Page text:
The Conspiracy

To Hillel or Not to Hillel?

Going to a Catholic, Jesuit college does leave Jewish student life with a bit to be desired. Don’t get me wrong, I love it here. Being in any kind of faith-based community, even if it’s not my own, creates a warm environment and an interesting forum to expand one’s religious horizons. Still, though, it’s important to have a sort of home base of like-minded people within your own faith to go to for things like holidays, cultural experiences, religious observances and plain old-fashioned good times.

My school has a small but enthusiastic Jewish students group, but lacks the presence on campus to provide a really strong Jewish experience to students. Luckily, I go to school in New York City, never far away from a new and interesting Jewish adventure. I’ve spent a lot of my time at NYU’s Hillel, The Bronfman Center for Jewish Student Life, getting involved in their activities, publications and Shabbat experiences. Not because I don’t have pride in my own school’s Jewish presence, but because we have never seemed quite able to provide things on such a grand scale as NYU.

That is, until today, when I heard the first mention of our own Hillel. Apparently, we’ve had one. For quite a while. And it has lay dormant due to lack of student interest, apparently. So now, as an executive board member of my school’s Jewish student group, my peers and I have been approached about renewing our ties with Hillel. Would students be interested? we were asked. My immediate reaction was “OF COURSE!” but I know the response will vary by student.

To me, Jewish life is Jewish life and all Jewish life is good. To others, some things are just “too Jewish” – or not Jewish enough. I’ve spent time at Reform and Conservative synagogues, in Shabbat services led by modern Orthodox rabbis, in conversation with strictly cultural Jews and in classes with traditionally observant Jews. I’ve learned to take everything with a grain of proverbial Jewish salt, understanding where each movement is coming from and learning what each Jewish perspective has to offer. Others, however, are sometimes scared of Jewish movements that are not their own, afraid perhaps of being sucked in.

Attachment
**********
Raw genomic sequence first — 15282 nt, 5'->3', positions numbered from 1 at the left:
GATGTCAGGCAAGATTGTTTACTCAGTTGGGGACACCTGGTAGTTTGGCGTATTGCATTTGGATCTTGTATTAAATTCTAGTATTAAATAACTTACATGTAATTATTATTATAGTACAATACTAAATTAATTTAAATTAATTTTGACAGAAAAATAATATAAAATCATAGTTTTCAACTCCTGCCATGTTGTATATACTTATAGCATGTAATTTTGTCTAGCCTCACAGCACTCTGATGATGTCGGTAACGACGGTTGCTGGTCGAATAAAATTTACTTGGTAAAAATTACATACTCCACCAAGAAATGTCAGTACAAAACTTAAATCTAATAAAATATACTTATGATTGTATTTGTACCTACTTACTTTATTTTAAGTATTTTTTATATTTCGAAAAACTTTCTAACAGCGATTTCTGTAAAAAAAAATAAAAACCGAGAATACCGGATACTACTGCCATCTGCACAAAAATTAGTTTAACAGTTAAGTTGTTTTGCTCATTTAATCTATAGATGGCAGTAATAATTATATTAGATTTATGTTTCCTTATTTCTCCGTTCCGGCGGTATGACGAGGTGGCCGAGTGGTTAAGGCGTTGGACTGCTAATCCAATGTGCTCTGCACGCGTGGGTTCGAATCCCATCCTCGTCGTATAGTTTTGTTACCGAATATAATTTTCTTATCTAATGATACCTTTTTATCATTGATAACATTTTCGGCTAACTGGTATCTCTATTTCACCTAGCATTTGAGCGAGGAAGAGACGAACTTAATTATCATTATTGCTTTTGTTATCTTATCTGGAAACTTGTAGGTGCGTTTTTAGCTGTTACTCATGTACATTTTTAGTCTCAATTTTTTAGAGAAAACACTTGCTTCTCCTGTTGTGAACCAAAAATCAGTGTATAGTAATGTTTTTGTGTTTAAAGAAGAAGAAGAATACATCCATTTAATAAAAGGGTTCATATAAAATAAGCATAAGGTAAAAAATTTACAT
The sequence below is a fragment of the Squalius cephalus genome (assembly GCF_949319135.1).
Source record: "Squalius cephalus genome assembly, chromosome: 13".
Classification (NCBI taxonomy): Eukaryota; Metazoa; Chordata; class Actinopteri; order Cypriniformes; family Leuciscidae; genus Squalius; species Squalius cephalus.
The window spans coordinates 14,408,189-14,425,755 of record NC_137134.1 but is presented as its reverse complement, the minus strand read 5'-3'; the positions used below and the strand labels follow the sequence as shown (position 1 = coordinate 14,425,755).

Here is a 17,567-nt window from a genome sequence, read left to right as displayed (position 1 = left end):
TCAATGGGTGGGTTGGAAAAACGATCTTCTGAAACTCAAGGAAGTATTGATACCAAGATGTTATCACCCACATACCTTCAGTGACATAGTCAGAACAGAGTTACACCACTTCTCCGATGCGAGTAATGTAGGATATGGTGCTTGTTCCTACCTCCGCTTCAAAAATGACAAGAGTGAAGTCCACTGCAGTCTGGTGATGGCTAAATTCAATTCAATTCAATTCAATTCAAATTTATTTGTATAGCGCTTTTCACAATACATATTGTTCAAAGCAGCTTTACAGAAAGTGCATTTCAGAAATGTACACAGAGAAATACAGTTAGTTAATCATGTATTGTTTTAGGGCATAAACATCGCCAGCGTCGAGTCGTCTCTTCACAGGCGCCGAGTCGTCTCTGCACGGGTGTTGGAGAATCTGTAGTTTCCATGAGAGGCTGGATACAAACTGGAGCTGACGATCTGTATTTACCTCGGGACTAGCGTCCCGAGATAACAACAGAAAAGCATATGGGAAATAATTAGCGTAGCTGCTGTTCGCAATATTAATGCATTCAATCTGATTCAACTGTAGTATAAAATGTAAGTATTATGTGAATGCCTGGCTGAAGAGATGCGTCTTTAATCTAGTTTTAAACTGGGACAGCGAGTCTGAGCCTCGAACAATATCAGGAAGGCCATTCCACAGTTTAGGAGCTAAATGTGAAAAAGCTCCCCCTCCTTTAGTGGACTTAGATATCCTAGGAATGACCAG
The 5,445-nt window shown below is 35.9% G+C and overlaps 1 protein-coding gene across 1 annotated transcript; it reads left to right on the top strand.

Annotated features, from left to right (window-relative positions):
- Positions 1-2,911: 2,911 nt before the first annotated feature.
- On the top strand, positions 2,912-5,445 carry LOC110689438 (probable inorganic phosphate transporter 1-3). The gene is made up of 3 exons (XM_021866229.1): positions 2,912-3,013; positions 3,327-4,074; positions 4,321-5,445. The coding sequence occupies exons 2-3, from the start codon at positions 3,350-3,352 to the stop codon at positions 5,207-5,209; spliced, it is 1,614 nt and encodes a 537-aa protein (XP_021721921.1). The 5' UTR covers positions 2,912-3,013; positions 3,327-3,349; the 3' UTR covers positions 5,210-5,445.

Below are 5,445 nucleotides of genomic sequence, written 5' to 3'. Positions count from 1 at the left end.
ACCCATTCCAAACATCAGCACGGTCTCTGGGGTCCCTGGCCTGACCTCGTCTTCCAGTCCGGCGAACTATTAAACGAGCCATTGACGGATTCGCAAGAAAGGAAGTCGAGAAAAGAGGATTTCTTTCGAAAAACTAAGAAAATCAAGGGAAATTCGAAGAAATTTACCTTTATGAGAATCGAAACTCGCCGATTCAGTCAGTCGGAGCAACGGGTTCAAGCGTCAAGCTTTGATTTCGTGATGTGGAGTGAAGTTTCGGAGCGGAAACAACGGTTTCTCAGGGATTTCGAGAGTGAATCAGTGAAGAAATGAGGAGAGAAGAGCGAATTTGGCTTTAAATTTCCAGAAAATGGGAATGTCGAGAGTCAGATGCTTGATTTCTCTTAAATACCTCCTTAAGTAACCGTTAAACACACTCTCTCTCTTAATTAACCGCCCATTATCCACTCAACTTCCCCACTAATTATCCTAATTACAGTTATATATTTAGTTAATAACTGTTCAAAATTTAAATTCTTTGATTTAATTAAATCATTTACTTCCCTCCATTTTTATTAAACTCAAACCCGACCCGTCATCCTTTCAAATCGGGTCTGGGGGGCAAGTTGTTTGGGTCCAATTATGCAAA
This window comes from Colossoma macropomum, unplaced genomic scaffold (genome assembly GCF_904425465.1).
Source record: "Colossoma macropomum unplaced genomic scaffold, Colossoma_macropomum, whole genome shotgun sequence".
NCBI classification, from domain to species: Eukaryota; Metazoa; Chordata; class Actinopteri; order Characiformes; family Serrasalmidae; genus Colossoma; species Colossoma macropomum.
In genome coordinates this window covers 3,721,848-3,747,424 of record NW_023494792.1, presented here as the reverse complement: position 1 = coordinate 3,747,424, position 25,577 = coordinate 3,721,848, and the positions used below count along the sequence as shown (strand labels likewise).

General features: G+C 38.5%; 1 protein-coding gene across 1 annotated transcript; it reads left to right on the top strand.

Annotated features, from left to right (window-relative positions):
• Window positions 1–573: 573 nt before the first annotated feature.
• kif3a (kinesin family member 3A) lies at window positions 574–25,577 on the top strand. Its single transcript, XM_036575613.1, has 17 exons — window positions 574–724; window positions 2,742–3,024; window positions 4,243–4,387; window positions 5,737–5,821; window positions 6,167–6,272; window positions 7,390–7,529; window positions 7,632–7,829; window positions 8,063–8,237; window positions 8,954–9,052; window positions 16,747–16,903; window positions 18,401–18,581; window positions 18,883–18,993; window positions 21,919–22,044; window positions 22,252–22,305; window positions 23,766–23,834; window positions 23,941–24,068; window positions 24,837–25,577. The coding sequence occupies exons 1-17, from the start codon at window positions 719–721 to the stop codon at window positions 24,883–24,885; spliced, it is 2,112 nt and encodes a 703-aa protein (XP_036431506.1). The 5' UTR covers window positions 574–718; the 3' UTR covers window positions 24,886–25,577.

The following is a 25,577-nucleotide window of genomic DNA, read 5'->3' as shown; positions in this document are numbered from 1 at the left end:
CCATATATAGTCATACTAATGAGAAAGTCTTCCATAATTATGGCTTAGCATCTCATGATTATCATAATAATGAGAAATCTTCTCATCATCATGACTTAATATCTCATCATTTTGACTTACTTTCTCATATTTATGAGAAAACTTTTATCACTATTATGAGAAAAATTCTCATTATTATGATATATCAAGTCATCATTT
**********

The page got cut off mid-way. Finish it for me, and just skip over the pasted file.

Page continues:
I don’t see this being a problem with Hillel, or with Hillel being a presence on our campus. I am not concerned that Jewish activities will suddenly become “too religious” or, on the contrary, that rituals will begin to be taken more lightly. Rather, I think a strong Jewish presence on campus will provide increased awareness and understanding, among Jews and non-Jews alike.

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According to its Web site, Hillel “provides opportunities for Jewish students at more than 500 colleges and universities to explore and celebrate their Jewish identity through its global network of regional centers, campus Foundations and Hillel student organizations.” What could be better, really?

Opponents may have concerns that a strongly-affiliated Catholic institution should not be housing an organization that so strongly supports another religion, but I don’t really see that as a concern here. The Jesuits

are wonderful, open-minded people willing to support the growth and education of others, even if it’s not within the Catholic Church. Plus, I would think that religiously-affiliated institutions would be more willing to provide opportunities across the religious spectrum for observant students of any persuasion. But perhaps this is wishful thinking.

The bottom line is that I am unsure. I’ve never seen Hillel as a question posing potential roadblocks before. So tell me, what has your Hillel experience been like at your college?

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2 Older Responses to “To Hillel or Not to Hillel?”

  1. Donald Maldari, S.J.
    September 26, 2009 at 8:56 am #

    I, a Jesuit, am delighted that this student recognizes that the purpose of an institution of higher education inspired by the Society of Jesus is the cultivation of the human person. S/he is right: “religion” identifies a culture’s efforts at promoting the good; a religiously-affiliated institution should rejoice whenever cultures are actively present, whether its own “religious” culture or different ones, and should do everything it can to promote them and to learn from them.

  2. Erin
    September 30, 2009 at 1:14 am #

    As a student who was involved in Hillel and as a current Hillel professional, I would strongly encourage you to get involved with your Hillel on campus. Your Hillel experience will be what you make of it. That being said, if you get involved, take a lead and create programs, initiatives, and other opportunities around issues of importance or relevance to you and your peers – Hillel can be a great asset and you can create your own kind of Jewish campus life that is interesting to you. Shabbat dinners are not for everyone, neither are Israel programs – therefore, you can help mold and create what is interesting and relevant to you and shape your experience with Hillel on your campus. Hillel can be a means to help direct your Jewish interests or non-Jewish interests. It can help you find a connection between your interests and Judaism. Hillel does not need to be the center or “hub” of activity (as in a Hillel building), but rather Hillel staff can help conncet you to other opportunities outside Hillel that would enhance and contribute to your Jewish campus life. Give Hillel a try, you have nothing to lose and potentially a lot to gain.

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